Day 7. Leave Skye no later than 9 am and head for Fort William. The town isn't worth stopping for, but the view of Britain's highest mountain, the 4,406-foot Ben Nevis, is. If time permits, take a hike in Glen Nevis. Continue on to Oban, a traditional Scottish resort town on the water. Outside Oban, stop by the Scottish Sealife Sanctuary. At night, feast on fish-and-chips in a local pub.
Logistics: It's nearly 100 miles from Skye to Oban; the drive is 3½ hours without stopping. Public transportation is an option but a challenging one.
Loch Lomond to Glasgow
Days 8 and 9. Enjoy a leisurely morning in Oban and take a waterfront stroll. Mid-morning, set off for Glasgow via Loch Lomond. Stop in Balloch on the loch for fresh oysters and a walk along the bonnie banks. Arrive in Glasgow in time for dinner; take in a play or concert. Spend the next day and night visiting the sights: Kelvingrove Art Gallery and Museum, Charles Rennie Mackintosh's Glasgow School of Art, and the new Riverside Museum are a few highlights.
Logistics: It's 127 miles (a three-hour drive) from Oban to Glasgow via Balloch. Traveling by train is a possibility, but you won't be able to go via Balloch. Return your rental car in Glasgow; it's easy to travel around the city on foot or by subway or train.
Glasgow and Home
Day 10. On your final day, stow your suitcases at your hotel and hit Buchanan and Sauchiehall Streets for some of Britain's best shopping. Clothes, whisky, and tartan items are good things to look for.
Logistics: It's less than 10 miles (15 minutes) by taxi to Glasgow's international airport in Paisley but more than 30 miles (40 minutes) to the international airport in Prestwick. Be sure you have the correct airport information.
Dec. 29–Jan. 2
Hogmanay. Scotland's ancient, still-thriving New Year's celebration, Hogmanay takes place over several days. In rural areas, neighbors "first foot" each other's houses—thereby ensuring the good luck of the household—and toast the new year with a dram. www.edinburghshogmanay.com.
Burns Night. Burns Night dinners and other events are held in memory of poet Robert Burns on his birthday, January 25. Haggis and mashed turnips, whisky, and poetry readings are familiar elements of the supper.
Celtic Connections. Glasgow's immensely popular celebration of Celtic music, Celtic Connections hosts national and international musicians during the last two weeks of January. 0141/353–8000. www.celticconnections.com.
Last Tues. in Jan.
Up-Helly-Aa. Every year, Shetlanders celebrate their Viking heritage and torch a replica Viking longship. The biggest Up-Helly-Aa is in Lerwick on the last Tuesday in January. 01595/693434. www.uphellyaa.org.
Late Apr.–Early May
Shetland Folk Festival. This festival is one of the biggest folk gatherings in Scotland, and musicians from all over the world stay up for four days of fiddle frenzy. It normally falls at the beginning of May. 01595/694757. www.shetlandfolkfestival.com.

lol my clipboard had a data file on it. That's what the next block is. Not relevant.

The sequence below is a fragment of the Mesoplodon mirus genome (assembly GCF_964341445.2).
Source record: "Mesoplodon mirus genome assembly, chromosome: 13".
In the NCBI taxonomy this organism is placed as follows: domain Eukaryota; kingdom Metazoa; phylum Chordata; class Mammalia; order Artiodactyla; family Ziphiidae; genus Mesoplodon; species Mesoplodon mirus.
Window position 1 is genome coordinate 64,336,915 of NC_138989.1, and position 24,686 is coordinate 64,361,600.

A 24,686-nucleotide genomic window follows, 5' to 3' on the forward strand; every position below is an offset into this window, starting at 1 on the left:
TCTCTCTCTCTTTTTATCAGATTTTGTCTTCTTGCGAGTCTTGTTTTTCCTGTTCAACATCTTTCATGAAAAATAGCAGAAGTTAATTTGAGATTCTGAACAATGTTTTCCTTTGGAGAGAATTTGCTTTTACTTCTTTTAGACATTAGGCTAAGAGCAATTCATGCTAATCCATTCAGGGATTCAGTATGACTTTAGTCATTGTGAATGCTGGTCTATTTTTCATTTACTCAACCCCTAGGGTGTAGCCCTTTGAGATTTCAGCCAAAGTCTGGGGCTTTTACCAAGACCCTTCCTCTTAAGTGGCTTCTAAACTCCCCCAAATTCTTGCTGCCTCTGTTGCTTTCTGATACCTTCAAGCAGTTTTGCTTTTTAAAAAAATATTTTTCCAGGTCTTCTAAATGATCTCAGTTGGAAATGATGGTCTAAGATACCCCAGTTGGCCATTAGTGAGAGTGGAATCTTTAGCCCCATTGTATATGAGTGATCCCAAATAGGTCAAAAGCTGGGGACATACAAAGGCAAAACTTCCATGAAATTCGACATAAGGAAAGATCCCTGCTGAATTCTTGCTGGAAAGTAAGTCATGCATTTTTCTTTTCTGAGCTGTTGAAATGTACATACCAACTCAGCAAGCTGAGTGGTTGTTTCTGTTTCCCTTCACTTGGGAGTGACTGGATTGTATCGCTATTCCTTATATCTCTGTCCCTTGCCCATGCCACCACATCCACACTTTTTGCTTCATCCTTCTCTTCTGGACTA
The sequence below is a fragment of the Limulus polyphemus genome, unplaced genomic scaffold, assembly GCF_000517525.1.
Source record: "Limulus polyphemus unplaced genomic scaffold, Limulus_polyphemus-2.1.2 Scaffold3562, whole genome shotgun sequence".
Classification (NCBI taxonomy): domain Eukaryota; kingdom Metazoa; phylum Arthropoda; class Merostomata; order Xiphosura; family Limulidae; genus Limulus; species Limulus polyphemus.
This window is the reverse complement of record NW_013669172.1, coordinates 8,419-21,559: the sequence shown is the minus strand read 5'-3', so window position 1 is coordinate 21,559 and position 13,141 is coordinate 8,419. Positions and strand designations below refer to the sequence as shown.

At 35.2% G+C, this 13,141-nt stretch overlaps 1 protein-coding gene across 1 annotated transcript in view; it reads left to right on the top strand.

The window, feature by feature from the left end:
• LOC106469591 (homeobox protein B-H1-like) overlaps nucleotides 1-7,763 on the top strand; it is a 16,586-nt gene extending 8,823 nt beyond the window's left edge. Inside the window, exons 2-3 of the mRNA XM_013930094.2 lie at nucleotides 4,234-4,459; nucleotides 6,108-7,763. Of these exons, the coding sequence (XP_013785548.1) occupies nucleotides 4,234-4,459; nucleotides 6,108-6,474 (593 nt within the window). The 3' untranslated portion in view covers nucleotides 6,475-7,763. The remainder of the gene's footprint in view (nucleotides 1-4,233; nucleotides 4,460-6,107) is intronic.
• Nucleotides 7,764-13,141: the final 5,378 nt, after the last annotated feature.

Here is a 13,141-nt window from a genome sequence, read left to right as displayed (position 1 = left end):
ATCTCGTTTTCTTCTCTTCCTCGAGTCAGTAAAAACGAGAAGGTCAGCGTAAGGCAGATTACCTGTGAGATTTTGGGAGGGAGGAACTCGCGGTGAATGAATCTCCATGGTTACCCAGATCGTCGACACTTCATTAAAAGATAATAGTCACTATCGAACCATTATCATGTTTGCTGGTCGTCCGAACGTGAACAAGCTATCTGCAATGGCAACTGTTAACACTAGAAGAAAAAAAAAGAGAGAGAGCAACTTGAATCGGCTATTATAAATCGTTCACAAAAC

Beltane Fire Festival. This festival celebrates the rites of spring according to the traditional Celtic calendar on April 30. You can witness displays of pyrotechnics and elaborately costumed mythological creatures at Calton Hill in Edinburgh. 0131/228–5353. www.beltane.org.
Orkney Folk Festival. This annual festival brings the folkies back up to the remote far north by the hundreds. Festivities take place during the last week of May or in early June. 01856/851635. www.orkneyfolkfestival.com.
Highland Games. Held annually in many Highland towns, the Highland Games include athletic and cultural events like hammer throwing, caber tossing, and highland dancing. The fun takes place from May through September. www.visitscotland.com/events.
Edinburgh International Film Festival. The Edinburgh International Film Festival concentrates on the best new films from all over the world; screenings are held over two weeks in June. 0131/228–4051. www.edfilmfest.org.uk.
St. Magnus Festival. The St. Magnus Festival on Orkney is a feast of classical and modern music, often showcasing new vocal or orchestral compositions. It lasts for five days in June. 01856/871445. www.stmagnusfestival.com.
Early Aug.–Early Sept.
Edinburgh International Festival. The world's largest festival of the arts, the Edinburgh International Festival takes place during the last three weeks of August. 0131/473–2000. www.edfringe.com.
Edinburgh Festival Fringe. The rowdy, unofficial counterpart to the Edinburgh International Festival, the Edinburgh Festival Fringe takes over the city during the last three weeks of August. 0131/226–0026. www.edfringe.com.
Edinburgh Military Tattoo. The Edinburgh Military Tattoo is a stirring, colorful show of marching bands and military regiments. Look for it during the last three weeks in August. 0131/225–1188. www.edintattoo.co.uk.
Braemar Royal Highland Gathering. Kilted clansmen from all over Scotland get together for the Braemar Royal Highland Gathering on the first Saturday in September. Bagpipe bands, dancers, and athletes join in the fun and games. 013397/55377. www.braemargathering.org.
Royal National Mod. This weeklong Gaelic festival includes speech competitions and theatrical performances, in addition to piping, choir, and Highland dancing exhibitions. The location changes each year, but it's generally held in mid-October. 01463/709705. www.acgmod.org.
Shetland Accordion and Fiddle Festival. This festival concentrates on two of the most popular instruments of folk musicians in Scotland during five days in mid-October. 01595/693162. www.shetlandaccordionandfiddle.com.
Glasgay!. This is a monthlong celebration of gay comedy, music, film, theater, literature, and visual arts from around the world. It takes place in Glasgow for a month in October and November. 0141/552–7575. www.glasgay.com.
Glasgow Loves Christmas. From late November through December, George Square in Glasgow is transformed into a winter wonderland: sparkling ornaments and an impressive palace facade tower over a gigantic ice rink. Festive markets and other seasonal events are part of the program, too. www.glasgowloveschristmas.com.